The palace was built for Peter the Great in the early 1700s. Much of the palace was damaged in the war but much of it has been restored to its original grandeur. Our group first took a guided tour of the inside of the palace and then moved to the exterior and explored the parks and fountains. As usual, we were not allowed to take pictures inside the palace (flash photography + old stuff = fading) but I stole a few pics from Google images (man…I love me some Google images) so you can see what we saw today. And I have to admit, I was thoroughly impressed. Peterhof is often compared to Versailles. Having been to Versailles and now Peterhof, I find that Peterhof is way may ornate and interesting.
Here is the grand staircase, which was our first visual treat inside the palace:
And next up we have the thrown room:
And finally we have the blue dining room:
These three rooms were my favorite rooms inside the palace. I found most everything to be so ornate and gorgeous. It was obvious that there was no expense spared in the creation and decoration of the palace. Also, the whole time we were going through the building I kept imagining what kind of secret passageways there might be and how much fun it would be to explore them all.
After we concluded our tour of the interior of the palace, it was time to go explore all the gardens and fountains. Here is a picture of myself in front of the massive canal that stems to the sea:
And another picture of the main fountain between the palace and the canal:
And some more fountain shots:
And one more fountain shot with James…I like to call this James & the giant fountain (get it…instead of James & the Giant Peach? I know…I’m a dork):
We also got to explore the grounds at great lengths, which were just as impressive as the interior of the palace. We were also blessed with some beautiful weather. This may be the best time to tell you that we’ve had the most amazing weather the entire trip. The sun and warmth seems to follow us where ever we go and I’m greatly appreciative! Especially since I’ve heard that it’s been raining non stop back in Maine. And cold…I can’t forget the cold.
During our tour of the grounds, we ran into this place:
And I fell deeply, deeply in love with it! It’s a gazebo and there are four of them surrounding one of the larger fountains. I absolutely love it’s style, details, and coloring. Colby…Do you think you can build me one of these? Well…it was worth an ask.
Our next stop on the tour of the grounds was the Baltic shore, which was incredibly warm…I know…I touched it! It looked a bit like Kennebunk along the coast. I know I’ve said this a thousand times, but Russia (at least the area we’ve visited) feels alot like Maine.
After we visited the sea shore, Andrei led us to the trick fountains. Peter was a great prankster back in the day and created several “trick” fountains, all of which spray non suspecting people as they pass through the grounds or sit on a bench. Here is one such trick fountain:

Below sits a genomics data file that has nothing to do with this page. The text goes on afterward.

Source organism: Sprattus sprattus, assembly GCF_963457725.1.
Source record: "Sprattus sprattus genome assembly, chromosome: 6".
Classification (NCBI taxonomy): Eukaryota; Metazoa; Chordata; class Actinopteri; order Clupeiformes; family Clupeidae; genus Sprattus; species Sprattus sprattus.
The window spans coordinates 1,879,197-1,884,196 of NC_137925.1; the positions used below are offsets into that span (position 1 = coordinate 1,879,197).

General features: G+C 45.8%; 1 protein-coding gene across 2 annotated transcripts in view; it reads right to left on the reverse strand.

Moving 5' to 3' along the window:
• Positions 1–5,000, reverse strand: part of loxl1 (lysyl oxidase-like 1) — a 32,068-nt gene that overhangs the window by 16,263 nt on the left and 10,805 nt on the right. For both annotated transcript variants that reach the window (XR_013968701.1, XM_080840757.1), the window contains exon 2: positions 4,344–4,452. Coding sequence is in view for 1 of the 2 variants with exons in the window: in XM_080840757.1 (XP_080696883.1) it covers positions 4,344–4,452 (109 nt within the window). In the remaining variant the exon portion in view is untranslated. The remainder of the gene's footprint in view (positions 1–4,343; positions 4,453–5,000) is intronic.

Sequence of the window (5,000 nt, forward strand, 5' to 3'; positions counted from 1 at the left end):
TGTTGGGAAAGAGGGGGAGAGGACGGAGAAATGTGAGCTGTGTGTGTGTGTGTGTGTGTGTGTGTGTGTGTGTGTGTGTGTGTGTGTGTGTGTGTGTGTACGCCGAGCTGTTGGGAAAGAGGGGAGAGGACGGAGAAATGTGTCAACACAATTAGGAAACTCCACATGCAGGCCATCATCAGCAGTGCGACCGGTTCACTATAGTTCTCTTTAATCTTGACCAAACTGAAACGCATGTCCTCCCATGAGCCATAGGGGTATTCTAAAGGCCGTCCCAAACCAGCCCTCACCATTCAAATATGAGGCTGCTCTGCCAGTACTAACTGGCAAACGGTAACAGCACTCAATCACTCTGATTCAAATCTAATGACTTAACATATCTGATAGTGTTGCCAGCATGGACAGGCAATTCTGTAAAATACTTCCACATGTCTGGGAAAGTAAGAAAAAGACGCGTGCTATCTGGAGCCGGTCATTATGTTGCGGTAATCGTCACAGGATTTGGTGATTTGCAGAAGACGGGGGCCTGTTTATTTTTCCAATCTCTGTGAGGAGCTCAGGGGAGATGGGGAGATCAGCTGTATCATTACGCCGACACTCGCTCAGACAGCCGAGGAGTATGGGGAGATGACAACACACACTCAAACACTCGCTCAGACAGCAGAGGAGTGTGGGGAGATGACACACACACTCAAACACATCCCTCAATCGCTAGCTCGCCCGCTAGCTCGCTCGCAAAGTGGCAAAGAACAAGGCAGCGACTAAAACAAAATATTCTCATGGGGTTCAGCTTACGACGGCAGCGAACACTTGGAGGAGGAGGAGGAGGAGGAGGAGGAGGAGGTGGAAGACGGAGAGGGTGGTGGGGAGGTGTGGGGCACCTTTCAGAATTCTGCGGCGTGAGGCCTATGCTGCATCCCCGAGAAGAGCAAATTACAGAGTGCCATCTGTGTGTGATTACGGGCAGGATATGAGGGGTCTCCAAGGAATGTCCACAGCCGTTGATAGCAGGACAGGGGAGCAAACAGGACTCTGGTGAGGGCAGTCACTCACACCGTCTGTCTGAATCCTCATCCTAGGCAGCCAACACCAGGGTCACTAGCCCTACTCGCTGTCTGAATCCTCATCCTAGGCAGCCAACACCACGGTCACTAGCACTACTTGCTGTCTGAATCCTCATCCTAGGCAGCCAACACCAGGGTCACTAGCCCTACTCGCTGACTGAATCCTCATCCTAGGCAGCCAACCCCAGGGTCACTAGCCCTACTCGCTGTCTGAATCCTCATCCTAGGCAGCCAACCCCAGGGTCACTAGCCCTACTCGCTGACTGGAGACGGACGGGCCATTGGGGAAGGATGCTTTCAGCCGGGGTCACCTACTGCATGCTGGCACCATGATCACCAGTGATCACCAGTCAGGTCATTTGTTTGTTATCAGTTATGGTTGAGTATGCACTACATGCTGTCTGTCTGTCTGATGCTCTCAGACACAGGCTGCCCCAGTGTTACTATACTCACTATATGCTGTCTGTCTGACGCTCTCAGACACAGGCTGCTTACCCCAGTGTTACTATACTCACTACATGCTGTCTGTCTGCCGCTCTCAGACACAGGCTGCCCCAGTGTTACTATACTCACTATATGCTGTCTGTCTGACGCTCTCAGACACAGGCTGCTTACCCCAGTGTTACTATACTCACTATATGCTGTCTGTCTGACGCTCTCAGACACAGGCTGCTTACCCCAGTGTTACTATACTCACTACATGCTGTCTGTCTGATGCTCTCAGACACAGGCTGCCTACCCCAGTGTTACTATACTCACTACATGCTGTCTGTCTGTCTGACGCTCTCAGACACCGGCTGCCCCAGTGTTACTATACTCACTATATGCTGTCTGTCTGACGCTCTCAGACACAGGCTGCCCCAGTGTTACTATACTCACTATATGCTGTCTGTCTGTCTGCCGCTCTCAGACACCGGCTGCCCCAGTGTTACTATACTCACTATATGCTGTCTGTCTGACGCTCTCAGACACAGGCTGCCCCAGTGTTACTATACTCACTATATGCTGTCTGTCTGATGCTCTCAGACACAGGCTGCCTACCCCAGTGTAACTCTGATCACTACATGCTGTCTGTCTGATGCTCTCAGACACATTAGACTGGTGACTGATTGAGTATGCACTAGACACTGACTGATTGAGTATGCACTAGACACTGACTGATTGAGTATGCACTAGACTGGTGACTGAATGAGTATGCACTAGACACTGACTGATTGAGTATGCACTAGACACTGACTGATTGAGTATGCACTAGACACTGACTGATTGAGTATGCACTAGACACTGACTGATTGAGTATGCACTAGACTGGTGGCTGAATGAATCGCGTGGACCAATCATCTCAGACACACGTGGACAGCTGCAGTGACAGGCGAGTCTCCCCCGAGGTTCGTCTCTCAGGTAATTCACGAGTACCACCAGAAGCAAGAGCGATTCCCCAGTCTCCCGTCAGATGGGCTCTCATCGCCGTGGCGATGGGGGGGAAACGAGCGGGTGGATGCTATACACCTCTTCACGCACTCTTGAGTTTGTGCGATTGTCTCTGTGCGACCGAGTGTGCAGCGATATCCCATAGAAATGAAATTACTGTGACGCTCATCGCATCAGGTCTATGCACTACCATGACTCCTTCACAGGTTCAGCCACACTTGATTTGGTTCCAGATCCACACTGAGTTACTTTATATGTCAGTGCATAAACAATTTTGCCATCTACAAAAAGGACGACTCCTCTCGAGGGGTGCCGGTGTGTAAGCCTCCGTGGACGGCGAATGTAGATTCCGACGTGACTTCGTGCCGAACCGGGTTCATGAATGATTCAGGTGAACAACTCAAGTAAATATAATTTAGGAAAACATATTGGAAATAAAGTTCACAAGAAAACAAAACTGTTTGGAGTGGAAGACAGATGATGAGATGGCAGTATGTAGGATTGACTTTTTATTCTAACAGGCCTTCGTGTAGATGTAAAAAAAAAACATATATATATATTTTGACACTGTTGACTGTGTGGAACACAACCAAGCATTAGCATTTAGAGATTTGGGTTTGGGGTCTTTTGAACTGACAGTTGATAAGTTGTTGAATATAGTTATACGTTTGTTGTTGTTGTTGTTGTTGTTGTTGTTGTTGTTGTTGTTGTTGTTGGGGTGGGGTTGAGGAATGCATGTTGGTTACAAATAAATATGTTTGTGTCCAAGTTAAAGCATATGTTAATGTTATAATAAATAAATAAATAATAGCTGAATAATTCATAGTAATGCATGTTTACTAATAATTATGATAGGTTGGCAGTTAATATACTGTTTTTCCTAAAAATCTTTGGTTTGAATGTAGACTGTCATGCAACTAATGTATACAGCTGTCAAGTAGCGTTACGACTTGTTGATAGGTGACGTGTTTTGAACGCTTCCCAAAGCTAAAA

The trick was to follow the path exactly as Andrei led us through. You had to step on the exact rocks that he stepped on because he knew the right ones, or else you would get wet. The first group passed through until the very end. My group also attempted it and got soaked. Yes, that’s right, I was soaking wet in the middle of the Peterhof palace gardens. It looked like I peed my pants! But that’s cool…because in the great words of Mr. Billy Madison, “You ain’t cool unless you pee your pants”. Here’s a group of Russian students who also got soaked.
If you look closely at the photo you can see the real trick. It actually didn’t matter whether or not you stepped on the right rocks. If you look behind the white bench you can see a man sitting on the bench behind it. This man actually controlled the fountain and he got to choose the fountain’s victims. Often, the leader of the group was not soaked but those unsuspecting followers paid the price.
So here’s a picture of our entire group in front of one of the many fountains on the Peterhof property:
A fine looking group I must add! And finally, here’s a picture of one of the buildings down from the main palace:
This was my attempt at trying to take an “artsy” picture. How’d I do?
So that concludes our Peterhof adventure. I have to admit, I greatly enjoyed it and it’s my favorite tourist visit of the trip so far. After our visit, we went to our hotel where we checked in, relaxed, and took it easy for awhile. Our night was free to us so a few of us went to dinner on Nevskiy Prospekt, which is St. Petersburg’s main artery. For all of you New Englanders out there, it’s kind of like Boylston Street in Boston. We’re fortunate that our hotel is just off Nevskiy Prospekt so it’s easy to find food and entertainment. After dinner we took a short stroll to check out one of the many bridges in St. Petersburg. The city is often compared to Venice since it has many canals, ornate bridges, and water taxis. Later on we will be touring the bridges and taking an evening canal ride, so stay tuned.
Thus, I am now officially exhausted and will retire for the evening. I tried to sound proper, like Catherine the Great would have said back in the day. I’m channeling my inner CTG right now. Goodnight from St. Petersburg!